Jill Kintner: The Challenge of Change
From humble beginnings in Washington State, Jill Kintner has grown into one of the best BMX and downhill riders in the world. Jill’s professional BMX career began when she was 14, and progressed into winning a bronze medal at the 2008 Beijing Olympics. Jill’s abilities extend beyond BMX, evident in her progression into downhill and slalom mountain biking. Jill has racked up 15 elite national championships titles across 5 disciplines.
From Jill’s beginnings in BMX and move to mountain biking, there has been a lot of hard work. The praise Jill receives for being a hard worker and a determined athlete, are certainly warranted. She exemplifies where natural talent and dedication can take you, and should be a role model for all aspiring professional sport stars.
When did you get your first coach for BMX?
BMX was a bit of non-traditional sport, therefore coaches weren’t that common. I got my first official coach the year I went for my first Olympic medal, thanks to Red Bull. Before that, my dad steered the ship in the early years and my now husband Bryn (also a pro Downhiller) taught me everything about cornering and riding a mountain bike :). As a professional, I was always actively watching, experimenting, riding a lot, and figuring stuff out with other riders. It was a community learning effort, as much as individual learning.
Do you still remember or use any of the advice they gave you?
Yeah, of course. Greg Romero was my coach, who was a former bmx champion turned coach. He was a bit raw, but fun and had a ton of passion and personal experience. He used to tell me to “play it primal”, which means to use instinct and be present. That was good advice, and I actually wrote it on my glove at one point.
As you progressed into professional racing, I am sure the level of coaching also improved. Were there any means by which you used to decide which coach was going to be best for your progression? What advice would you give someone to help them choose a coach which will be right for them?
In both bmx and mountain biking, coaching is a bit rare. I don’t have much advice for people on actual professional coaching. I was really self-motivated; I surrounded myself with faster riders, did baseline testing for physiology and heartrate zones, and hired a trainer for the gym. You got to spend money to make money, and I think a lot of people don’t get that.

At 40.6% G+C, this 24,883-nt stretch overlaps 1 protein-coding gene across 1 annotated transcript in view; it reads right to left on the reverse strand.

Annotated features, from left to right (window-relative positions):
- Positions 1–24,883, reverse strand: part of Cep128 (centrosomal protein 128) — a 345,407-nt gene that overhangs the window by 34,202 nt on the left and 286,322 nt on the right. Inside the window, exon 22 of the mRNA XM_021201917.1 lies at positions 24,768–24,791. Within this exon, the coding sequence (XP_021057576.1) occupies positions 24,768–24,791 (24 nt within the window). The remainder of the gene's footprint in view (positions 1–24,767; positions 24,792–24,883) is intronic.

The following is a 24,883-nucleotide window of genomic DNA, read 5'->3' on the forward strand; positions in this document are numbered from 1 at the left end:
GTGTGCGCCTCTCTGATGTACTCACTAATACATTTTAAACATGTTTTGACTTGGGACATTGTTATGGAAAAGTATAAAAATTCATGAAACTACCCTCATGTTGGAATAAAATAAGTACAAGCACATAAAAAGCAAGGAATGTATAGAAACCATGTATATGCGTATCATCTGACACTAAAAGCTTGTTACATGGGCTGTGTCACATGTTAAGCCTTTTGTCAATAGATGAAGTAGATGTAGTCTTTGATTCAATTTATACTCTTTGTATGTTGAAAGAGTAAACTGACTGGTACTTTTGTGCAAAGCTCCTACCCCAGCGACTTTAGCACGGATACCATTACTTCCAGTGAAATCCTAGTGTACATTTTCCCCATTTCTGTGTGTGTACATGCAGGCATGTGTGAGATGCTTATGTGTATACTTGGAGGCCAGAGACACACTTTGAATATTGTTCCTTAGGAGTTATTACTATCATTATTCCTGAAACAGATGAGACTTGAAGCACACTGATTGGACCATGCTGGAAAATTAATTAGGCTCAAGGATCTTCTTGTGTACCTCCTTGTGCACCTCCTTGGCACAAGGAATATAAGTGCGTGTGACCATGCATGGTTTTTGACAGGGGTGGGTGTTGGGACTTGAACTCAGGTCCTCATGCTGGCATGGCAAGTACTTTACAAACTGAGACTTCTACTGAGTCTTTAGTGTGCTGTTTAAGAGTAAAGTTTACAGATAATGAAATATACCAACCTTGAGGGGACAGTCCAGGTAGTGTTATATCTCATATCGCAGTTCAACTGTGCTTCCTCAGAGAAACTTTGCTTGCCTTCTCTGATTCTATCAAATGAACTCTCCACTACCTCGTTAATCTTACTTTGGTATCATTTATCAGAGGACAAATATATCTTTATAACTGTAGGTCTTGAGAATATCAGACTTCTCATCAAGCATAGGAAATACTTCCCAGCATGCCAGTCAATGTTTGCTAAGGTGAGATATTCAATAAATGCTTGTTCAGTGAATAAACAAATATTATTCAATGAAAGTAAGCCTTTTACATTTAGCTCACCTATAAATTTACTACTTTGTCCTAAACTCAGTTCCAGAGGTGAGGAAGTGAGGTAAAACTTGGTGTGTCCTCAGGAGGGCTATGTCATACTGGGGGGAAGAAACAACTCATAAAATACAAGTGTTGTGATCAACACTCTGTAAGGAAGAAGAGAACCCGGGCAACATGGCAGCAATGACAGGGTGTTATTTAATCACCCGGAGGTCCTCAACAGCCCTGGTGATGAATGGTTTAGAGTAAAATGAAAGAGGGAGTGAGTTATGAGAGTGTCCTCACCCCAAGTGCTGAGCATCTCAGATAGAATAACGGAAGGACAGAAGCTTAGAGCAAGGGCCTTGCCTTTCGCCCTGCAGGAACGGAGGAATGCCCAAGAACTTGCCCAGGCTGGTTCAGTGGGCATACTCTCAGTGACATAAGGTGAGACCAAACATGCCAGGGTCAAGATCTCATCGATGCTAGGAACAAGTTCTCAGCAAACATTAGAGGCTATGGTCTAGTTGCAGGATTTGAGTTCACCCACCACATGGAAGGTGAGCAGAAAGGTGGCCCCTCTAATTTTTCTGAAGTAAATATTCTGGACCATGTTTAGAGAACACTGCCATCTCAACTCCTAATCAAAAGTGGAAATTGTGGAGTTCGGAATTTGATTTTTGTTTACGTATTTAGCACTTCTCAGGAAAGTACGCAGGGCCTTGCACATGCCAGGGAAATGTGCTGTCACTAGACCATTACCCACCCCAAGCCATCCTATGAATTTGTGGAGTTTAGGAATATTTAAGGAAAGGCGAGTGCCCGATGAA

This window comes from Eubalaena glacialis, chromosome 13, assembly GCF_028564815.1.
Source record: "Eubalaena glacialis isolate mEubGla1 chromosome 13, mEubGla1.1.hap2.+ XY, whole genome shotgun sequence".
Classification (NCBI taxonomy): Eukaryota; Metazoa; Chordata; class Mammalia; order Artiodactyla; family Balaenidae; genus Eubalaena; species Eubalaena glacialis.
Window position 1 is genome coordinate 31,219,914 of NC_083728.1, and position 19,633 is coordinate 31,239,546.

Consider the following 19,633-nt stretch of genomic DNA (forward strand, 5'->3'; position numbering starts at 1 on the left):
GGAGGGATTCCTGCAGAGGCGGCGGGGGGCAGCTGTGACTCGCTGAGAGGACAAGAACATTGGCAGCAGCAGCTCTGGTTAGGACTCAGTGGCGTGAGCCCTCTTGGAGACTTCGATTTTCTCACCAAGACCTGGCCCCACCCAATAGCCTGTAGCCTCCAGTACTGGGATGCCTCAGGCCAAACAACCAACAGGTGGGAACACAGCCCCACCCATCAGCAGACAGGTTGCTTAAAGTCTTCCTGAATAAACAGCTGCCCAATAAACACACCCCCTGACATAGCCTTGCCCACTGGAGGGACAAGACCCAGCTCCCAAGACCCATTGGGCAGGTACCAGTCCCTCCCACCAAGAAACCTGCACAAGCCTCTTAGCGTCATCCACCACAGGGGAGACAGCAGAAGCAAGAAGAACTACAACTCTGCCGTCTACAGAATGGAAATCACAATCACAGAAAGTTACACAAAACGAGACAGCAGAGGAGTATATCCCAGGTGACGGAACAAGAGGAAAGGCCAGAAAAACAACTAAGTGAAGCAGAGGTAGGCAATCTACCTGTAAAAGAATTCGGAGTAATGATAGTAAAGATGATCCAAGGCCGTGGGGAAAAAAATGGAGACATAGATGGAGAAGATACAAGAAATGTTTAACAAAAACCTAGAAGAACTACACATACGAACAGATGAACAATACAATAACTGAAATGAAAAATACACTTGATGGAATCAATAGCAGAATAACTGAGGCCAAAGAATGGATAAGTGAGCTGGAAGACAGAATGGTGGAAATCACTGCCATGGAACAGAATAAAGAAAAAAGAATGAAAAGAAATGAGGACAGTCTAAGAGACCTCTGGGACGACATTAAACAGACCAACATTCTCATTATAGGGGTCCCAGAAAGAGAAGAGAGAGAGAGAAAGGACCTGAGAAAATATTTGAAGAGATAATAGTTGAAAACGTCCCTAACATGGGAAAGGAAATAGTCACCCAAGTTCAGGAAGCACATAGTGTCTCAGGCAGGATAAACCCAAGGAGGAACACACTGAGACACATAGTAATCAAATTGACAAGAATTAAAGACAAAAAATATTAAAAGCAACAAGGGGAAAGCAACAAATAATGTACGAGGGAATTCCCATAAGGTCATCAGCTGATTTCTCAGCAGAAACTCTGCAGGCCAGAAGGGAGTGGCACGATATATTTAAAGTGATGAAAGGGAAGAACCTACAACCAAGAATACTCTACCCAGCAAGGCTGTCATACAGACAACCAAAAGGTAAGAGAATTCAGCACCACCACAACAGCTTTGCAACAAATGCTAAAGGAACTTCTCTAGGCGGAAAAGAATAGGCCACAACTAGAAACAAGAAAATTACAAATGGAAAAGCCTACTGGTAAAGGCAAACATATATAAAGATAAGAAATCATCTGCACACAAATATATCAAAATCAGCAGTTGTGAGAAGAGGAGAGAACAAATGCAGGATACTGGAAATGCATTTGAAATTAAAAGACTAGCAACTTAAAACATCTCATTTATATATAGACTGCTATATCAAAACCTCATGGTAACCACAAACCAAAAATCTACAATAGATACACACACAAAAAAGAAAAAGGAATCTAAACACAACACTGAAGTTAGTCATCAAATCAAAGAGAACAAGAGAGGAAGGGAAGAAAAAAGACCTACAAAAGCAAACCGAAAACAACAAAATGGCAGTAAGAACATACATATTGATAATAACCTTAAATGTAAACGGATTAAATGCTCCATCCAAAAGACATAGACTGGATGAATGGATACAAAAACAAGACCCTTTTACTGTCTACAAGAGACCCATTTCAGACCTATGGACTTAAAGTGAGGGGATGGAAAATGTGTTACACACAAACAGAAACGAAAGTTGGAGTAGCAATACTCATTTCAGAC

Skills coaching would have been awesome, but then again having a buddy with an iPhone in slow motion was one of the best tools. I think having a network for rehab, massage, nutrition, etc. is also really key to bettering your performance. There is no success without some struggle, and those struggles will be what defines someone. I had a blown out knee leading into the Olympics, and just ice bathed every day, modified my gym routines not to hurt myself more; this eventually led to a bronze medal.
With the progression into professional events, did you notice a larger mental strain on yourself? If so, how did you deal with this?
For me it was seamless because I had competed all my life, but I needed more ways of managing problems and strategy for dealing with fear or adversities. Working your mind game is just as important as anything else.
I had a sports psychologist that helped me, plus I would practice winning daily by pretending my toughest rival was there in practice, and building the scenario vividly of the competition moment, with all my senses, feelings, and timers. Therefore, putting yourself in that competitive headspace, and getting used to competing is beneficial to your performance.
Has your preparation changed over time with new techniques and technology?
Just a little more sports science based, with the addition of technology such as heartrate monitors, etc. I know my body real well, therefore I go by feel. I often go by feel in warm ups and areas like this, because it can be stressful if you are so linear with everything and can’t adapt on the fly. I like to just be grateful for opportunities, and do my bed, trusting in all the hard work I did previously. I think the nerves now aren’t what they used to be, I know I’m a good rider, and don’t have to worry about outcomes.
Will you go back to focussing on BMX closer to the 2016 Olympic Games? If so, when will you start transitioning into a more BMX focussed training program and how will this change your current training program?
Nope. I’m done racing BMX. I haven’t really touched it since the 2008 games in Beijing. I accomplished what I wanted, and am happy out in the woods on a mountain bike. I’d love to help for the 2016 games or beyond with the team or media in any way I can, if they want me to help, but I’ve been pretty busy with my current ventures in downhill.